I think there are elements of both of our fitness tendencies that play into what someone at Peloton would be targeting, but neither of us are necessarily the ideal target market for this product.
Kline: No. If my building had a Peloton, I would probably use it twice a month to shake things up. But when you go to a class and you're not physically there, there's no real accountability for it. If I have an appointment with my trainer and I cancel, it costs me money. If he shows up and I don't put in a full effort, I've wasted time and money. Whereas if I'm doing it remotely, there's only so much encouragement -- again, there's people in my family, my aunt is super fit, and she was always the one that had the old NordicTrack ski machine and she'd use it all winter when you can't go outside. Peloton would be perfect for her because she goes to classes but she's time constrained. For someone like me, for someone like you, I'm not entirely sure at the price point it's a very logical product.
Lewis: Yeah. There are definitely some internet memes about the stereotypical Peloton customer, and the place that it sits, maybe, in the home or in the home gym or something like that. There was this tweet thread that went viral a little while ago and it was from a Twitter handle @ClueHeywood, and Clue said, "Love putting my Peloton bike in the most striking area of my ultra-modern $3 million house."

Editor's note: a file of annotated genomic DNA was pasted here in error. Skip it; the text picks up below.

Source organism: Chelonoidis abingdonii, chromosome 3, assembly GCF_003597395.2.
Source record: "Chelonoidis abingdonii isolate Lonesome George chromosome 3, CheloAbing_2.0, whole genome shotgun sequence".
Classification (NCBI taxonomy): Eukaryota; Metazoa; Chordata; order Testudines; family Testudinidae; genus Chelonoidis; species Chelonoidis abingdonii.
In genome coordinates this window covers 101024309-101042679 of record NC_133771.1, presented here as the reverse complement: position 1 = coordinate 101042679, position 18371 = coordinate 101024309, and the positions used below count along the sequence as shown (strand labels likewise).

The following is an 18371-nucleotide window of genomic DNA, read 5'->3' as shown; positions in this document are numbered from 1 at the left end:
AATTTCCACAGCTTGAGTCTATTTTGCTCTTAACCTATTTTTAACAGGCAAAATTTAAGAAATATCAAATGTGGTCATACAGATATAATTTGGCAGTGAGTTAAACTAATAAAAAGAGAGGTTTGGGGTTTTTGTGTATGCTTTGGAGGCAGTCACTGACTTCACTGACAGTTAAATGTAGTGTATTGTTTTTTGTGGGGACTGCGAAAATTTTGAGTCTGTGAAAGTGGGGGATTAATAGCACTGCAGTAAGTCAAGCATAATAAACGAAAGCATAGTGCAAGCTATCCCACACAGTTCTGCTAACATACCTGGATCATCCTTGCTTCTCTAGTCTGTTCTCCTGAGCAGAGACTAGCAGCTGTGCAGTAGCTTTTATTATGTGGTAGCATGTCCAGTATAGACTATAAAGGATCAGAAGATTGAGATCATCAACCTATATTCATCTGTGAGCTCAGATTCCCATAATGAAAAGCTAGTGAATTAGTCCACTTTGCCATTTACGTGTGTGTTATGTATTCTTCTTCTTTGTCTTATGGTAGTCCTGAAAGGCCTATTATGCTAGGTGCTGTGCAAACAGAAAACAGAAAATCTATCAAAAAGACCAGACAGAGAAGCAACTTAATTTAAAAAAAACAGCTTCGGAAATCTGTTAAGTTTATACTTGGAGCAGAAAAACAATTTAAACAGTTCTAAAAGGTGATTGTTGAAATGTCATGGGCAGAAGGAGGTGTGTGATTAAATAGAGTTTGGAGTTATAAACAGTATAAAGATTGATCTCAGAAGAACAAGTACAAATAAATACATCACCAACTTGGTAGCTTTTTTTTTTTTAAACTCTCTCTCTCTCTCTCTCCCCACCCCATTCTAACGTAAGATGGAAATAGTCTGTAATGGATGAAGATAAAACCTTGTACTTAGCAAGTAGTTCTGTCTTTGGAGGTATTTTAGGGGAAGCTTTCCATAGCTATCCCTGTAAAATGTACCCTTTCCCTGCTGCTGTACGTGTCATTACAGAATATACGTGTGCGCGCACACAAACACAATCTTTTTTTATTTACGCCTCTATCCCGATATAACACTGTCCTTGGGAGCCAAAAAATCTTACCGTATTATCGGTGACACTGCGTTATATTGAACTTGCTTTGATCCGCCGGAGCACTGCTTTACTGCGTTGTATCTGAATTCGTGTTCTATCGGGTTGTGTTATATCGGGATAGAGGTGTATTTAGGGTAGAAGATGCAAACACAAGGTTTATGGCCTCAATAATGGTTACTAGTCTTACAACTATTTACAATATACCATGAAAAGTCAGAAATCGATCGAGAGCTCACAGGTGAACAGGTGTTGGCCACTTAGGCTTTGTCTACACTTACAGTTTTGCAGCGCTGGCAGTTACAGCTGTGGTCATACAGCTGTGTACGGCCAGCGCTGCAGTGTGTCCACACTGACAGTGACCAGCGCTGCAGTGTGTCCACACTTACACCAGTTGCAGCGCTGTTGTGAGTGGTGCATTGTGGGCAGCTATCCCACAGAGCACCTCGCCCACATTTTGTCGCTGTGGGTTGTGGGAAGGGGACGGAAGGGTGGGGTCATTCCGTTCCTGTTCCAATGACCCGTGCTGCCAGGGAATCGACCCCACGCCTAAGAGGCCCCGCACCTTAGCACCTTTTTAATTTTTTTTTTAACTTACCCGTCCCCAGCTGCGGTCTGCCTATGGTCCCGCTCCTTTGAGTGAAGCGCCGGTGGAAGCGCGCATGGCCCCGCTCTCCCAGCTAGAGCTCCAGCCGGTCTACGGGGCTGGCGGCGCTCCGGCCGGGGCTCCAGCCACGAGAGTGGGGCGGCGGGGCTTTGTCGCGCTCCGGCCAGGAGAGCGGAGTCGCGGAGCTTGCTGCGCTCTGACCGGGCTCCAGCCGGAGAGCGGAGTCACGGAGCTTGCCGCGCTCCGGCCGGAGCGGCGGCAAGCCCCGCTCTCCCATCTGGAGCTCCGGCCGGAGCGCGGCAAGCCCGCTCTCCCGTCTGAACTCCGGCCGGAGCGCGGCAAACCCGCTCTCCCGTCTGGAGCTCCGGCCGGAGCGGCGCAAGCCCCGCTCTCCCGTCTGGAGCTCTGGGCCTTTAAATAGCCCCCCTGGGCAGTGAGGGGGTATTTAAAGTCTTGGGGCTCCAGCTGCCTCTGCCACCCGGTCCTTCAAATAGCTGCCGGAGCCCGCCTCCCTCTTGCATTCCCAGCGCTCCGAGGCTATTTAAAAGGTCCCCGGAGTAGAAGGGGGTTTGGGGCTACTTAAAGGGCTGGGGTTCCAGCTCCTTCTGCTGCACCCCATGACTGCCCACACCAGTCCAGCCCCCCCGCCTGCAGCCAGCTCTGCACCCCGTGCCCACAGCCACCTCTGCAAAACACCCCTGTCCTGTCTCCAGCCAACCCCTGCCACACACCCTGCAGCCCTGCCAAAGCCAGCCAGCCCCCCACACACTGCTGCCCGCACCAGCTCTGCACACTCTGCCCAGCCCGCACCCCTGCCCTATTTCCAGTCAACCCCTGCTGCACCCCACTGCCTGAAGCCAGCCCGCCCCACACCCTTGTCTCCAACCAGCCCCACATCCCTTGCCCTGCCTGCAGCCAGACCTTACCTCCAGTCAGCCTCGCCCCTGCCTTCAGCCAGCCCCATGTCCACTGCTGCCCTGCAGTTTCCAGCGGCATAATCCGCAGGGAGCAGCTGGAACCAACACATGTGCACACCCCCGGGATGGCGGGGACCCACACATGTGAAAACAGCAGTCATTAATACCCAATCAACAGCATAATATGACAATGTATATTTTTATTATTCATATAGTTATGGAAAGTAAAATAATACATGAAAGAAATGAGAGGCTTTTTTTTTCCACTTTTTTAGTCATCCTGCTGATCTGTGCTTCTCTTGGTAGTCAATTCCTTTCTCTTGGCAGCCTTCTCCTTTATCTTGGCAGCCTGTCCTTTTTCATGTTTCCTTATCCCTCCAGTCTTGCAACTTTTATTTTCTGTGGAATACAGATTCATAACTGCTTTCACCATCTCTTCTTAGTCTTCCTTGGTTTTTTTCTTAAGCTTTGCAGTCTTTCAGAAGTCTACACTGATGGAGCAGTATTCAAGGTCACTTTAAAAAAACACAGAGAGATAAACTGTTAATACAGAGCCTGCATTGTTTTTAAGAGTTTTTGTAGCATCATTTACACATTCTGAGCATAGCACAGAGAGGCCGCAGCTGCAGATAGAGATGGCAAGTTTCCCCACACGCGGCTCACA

Kline: Right. That's a brand lifestyle piece of this. When you market exercise, you can do one of two things. You can be like -- and I mean this jokingly -- "Hey, fat, lazy slob! We're just like you! Try it, it's easy! You'll get in! Here are the amazing results you can have!" And I'm teasing a little bit, because that certainly could be how you market toward me at various points. Then there's the person who looks like they don't need to work out because they just spent 19 hours at the gym, and they go to an all-you-can-eat buffet and eat water. [laughs] That's the Peloton lifestyle. Everyone is super good-looking, they're models. It's aspirational. You're supposed to believe that if you buy a Peloton, three months from now, you're going to be a supermodel living in a mansion. Rationally, I think you understand that's probably not going to happen, but that's where they're going. It's how a lot of the high-end gyms market themselves. This is a gym you're going to come to that costs $200 a month where you put makeup on before you go.
Lewis: Yeah, this positioning is not limited to Peloton. You look at a lot of the boutique gyms out there. I'm thinking about Orangetheory, I'm thinking about some of the other big ones, SoulCycle for example, a lot of those are scenes into themselves, and they are a place to be seen and it's a cultural community in addition to being a place where you work out. I think Peloton plays on that a little bit, except it is in the comfort of your home.